Every day is an adventure, isn’t it? Well, the other day was no different, really. My friend, co-worker, and ConfigMgr cohort Jason Rutherford was discussing with me an issue that had just popped up in an environment he is managing. As it seems, several clients were failing to install software in the middle of execution. However, there was no real rhyme or reason.

 

Apparently, my brain has made somewhat of a recovery from my early college days, because memory served me well that day. I remembered that, several weeks back, a client of mine had discovered that several ConfigMgr clients were reinstalling daily. After digging deeper, he found a scheduled task on these machines that initiated a reinstallation of the client every day. Certainly, this was from a botched initial installation, but there was no easy way to tell how many culprits were in the wild.

 

Lesser folk would spend their day trying to locate such instances and manually remove the scheduled tasks in an effort to resolve this issue. But we are not lesser folk. You are not lesser folk. We must automate this.

 

First thing is first: locate the path to the scheduled task. Now, interestingly enough, it resides in “\Microsoft\Microsoft\Configuration Manager” (it created a sub-directory called “Microsoft” under “Microsoft”, which is surely a hint to a botched client install).

CMScheduledTask

 

Secondly, let’s detect and remediate. We took the approach of leveraging compliance settings along with PowerShell to detect and ultimately remediate the issue. To do so, we need to first create the Configuration Item, add that to a Configuration Baseline, then deploy to our client machines.   Create the configuration item as follows:

CM_TASK_COMPLIANCE000260

CM_TASK_COMPLIANCE000261

We decided that we only really care about Windows 7 and 8.1 workstations at this point:

CM_TASK_COMPLIANCE000262

Add the detection and remediation scripts (bottom of this post):

CM_TASK_COMPLIANCE000263

CM_TASK_COMPLIANCE000264

Go to the Compliance Rules tab, add the value from the script that returns if compliant (in this case, the string “Compliant”) and check the boxes to remediate and report noncompliance:

CM_TASK_COMPLIANCE000265

CM_TASK_COMPLIANCE000266

Next, create your baseline and add the CI:

CM_TASK_COMPLIANCE000267

CM_TASK_COMPLIANCE000268

CM_TASK_COMPLIANCE000269

CM_TASK_COMPLIANCE000270

Once created, we deployed to the baseline out (All Systems in this demo; you probably want to narrow your collection down):

CM_TASK_COMPLIANCE000271

In the properties of the deployment, we made sure to remediate when supported and generate an alert if the compliance was below 90%:

CM_TASK_COMPLIANCE000272

That’s it! While this does not exactly solve the puzzle as to why those scheduled tasks are present, this will both repair the issue and allow you to see how widespread it is. Plus, we automated the solution, so you can spend more time finding new beers. That’s what life’s all about anyway, right? **************************SCRIPTS**************************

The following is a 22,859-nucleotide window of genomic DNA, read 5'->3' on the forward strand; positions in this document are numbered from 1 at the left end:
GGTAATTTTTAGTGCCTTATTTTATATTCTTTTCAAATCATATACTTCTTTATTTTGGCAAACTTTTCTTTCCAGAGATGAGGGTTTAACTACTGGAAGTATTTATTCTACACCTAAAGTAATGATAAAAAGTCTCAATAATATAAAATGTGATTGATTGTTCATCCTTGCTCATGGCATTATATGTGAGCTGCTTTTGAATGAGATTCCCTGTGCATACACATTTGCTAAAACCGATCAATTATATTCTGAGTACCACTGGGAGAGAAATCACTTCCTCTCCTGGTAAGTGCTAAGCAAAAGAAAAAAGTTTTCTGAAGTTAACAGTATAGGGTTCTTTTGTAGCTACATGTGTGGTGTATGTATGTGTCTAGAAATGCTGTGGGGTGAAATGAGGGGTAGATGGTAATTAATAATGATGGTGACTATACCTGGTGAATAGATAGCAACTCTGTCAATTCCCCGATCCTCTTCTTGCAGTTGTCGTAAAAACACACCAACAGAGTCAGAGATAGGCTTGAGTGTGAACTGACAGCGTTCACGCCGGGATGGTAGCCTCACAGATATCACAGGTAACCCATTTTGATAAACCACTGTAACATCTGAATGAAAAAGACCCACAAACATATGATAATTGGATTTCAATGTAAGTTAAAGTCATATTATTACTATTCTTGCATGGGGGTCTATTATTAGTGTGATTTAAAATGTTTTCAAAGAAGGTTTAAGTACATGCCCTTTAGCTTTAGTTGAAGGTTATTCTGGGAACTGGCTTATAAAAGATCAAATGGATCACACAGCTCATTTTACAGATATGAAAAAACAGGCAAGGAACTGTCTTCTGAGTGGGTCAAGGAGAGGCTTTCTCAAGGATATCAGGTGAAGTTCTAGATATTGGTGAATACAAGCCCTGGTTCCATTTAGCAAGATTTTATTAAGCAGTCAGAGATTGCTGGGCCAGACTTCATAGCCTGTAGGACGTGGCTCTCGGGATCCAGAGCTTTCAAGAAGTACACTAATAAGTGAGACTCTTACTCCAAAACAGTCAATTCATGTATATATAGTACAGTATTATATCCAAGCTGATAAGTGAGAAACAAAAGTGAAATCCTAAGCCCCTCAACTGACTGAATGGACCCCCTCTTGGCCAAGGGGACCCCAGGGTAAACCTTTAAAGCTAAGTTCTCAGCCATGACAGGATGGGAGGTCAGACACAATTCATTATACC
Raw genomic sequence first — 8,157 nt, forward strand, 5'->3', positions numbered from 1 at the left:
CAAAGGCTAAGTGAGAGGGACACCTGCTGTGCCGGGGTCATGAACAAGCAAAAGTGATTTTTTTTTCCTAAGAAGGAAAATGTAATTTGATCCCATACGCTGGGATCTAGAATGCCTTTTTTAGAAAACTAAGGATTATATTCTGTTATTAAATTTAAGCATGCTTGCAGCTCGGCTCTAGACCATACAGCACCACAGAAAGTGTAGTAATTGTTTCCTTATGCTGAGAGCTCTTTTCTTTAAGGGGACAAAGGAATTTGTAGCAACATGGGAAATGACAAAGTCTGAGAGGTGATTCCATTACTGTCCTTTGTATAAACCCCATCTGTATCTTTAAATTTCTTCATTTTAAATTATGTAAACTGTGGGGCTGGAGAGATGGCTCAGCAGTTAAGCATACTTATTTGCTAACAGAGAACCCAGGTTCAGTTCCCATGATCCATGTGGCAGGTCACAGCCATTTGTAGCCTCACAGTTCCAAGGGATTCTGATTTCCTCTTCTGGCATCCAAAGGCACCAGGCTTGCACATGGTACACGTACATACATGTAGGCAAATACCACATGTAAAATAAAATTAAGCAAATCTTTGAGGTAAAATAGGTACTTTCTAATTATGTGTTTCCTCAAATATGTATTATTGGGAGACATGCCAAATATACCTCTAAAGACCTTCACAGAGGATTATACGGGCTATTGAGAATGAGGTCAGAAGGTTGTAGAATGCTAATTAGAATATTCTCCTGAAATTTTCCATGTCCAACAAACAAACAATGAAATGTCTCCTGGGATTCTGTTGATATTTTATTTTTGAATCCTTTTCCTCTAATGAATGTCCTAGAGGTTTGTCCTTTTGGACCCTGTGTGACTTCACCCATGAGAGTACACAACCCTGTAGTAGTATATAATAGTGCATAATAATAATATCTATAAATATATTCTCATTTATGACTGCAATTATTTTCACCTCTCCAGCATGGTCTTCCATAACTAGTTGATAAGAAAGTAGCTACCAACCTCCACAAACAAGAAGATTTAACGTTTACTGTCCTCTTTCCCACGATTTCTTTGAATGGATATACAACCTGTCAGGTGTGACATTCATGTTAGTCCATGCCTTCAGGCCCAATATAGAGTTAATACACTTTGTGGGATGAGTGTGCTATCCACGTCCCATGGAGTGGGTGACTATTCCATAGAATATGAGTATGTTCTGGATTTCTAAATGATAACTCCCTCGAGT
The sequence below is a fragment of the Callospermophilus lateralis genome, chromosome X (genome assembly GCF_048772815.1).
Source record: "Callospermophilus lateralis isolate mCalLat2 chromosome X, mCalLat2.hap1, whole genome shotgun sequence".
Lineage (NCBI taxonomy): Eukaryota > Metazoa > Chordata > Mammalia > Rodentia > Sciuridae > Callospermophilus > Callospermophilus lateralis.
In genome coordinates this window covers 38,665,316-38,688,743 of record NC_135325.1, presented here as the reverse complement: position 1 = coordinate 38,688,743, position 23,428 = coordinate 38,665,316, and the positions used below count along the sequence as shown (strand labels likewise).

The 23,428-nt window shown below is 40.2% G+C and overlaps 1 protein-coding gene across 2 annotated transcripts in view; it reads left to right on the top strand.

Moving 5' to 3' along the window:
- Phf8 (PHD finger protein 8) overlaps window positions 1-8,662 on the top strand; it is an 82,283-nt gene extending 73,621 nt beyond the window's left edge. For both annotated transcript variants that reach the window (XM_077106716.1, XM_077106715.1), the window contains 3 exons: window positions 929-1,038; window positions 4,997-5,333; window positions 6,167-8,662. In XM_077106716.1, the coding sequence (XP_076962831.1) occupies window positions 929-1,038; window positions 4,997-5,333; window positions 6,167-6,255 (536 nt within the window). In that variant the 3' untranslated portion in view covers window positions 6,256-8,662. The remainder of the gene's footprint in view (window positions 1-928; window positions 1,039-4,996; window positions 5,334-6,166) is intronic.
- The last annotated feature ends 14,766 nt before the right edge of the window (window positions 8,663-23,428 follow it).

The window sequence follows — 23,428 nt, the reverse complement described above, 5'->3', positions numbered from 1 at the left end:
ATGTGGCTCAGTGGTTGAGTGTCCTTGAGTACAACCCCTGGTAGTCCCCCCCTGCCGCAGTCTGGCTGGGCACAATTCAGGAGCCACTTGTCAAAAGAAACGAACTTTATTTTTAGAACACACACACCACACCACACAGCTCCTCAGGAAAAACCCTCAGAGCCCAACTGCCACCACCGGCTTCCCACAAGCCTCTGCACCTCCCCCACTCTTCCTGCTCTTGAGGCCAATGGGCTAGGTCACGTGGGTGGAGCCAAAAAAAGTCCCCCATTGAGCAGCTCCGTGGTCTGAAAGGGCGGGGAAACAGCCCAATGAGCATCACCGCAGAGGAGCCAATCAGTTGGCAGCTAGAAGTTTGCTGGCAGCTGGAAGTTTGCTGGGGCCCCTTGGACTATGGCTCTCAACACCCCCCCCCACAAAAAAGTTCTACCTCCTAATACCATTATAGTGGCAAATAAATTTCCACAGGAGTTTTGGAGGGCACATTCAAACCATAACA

## Detection Script


$Compliance = 'Compliant'
$ErrorActionPreference = "SilentlyContinue"
$TaskScheduler = New-Object -ComObject Schedule.Service
$TaskScheduler.Connect($env:COMPUTERNAME)
$TaskFolder = $TaskScheduler.GetFolder("\Microsoft\Microsoft\Configuration Manager")
$Tasks = $TaskFolder.GetTasks(1)
$TaskToDelete = "Configuration Manager Client Retry Task"
foreach($Task in $Tasks){
if($Task.Name -eq $TaskToDelete){
$Compliance = 'Non-Compliant'
}
}
$Compliance

 

## Remediation Script


$ErrorActionPreference = "SilentlyContinue"

# create Task Scheduler COM object
$TaskScheduler = New-Object -ComObject Schedule.Service

# connect to local task sceduler
$TaskScheduler.Connect($env:COMPUTERNAME)

# get tasks folder (in this case, the root of Task Scheduler Library)
$TaskFolder = $TaskScheduler.GetFolder("\Microsoft\Microsoft\Configuration Manager")
$rootFolder = $TaskScheduler.GetFolder("\")

# get tasks in folder
$Tasks = $TaskFolder.GetTasks(1)

# define name of task to delete
$TaskToDelete = "Configuration Manager Client Retry Task"

# step through all tasks in the folder
foreach($Task in $Tasks){
if($Task.Name -eq $TaskToDelete){
$TaskFolder.DeleteTask($Task.Name,0)
$RootFolder.Deletefolder("\Microsoft\Microsoft\Configuration Manager",0)
$RootFolder.Deletefolder("\Microsoft\Microsoft",0)
}
}

 

About the Author: Jesse Walter

Jesse Walter is a Partner with Model Technology Solutions and the Vice President of Research and Development. He has an extensive background in Microsoft endpoint management tools, such as Microsoft Endpoint Configuration Manager and Intune, as well as a strong foundation in the Microsoft 365 Defender stack. Additionally, he enjoys automating repeatable operational tasks using PowerShell, and has developed several security tools using C#.

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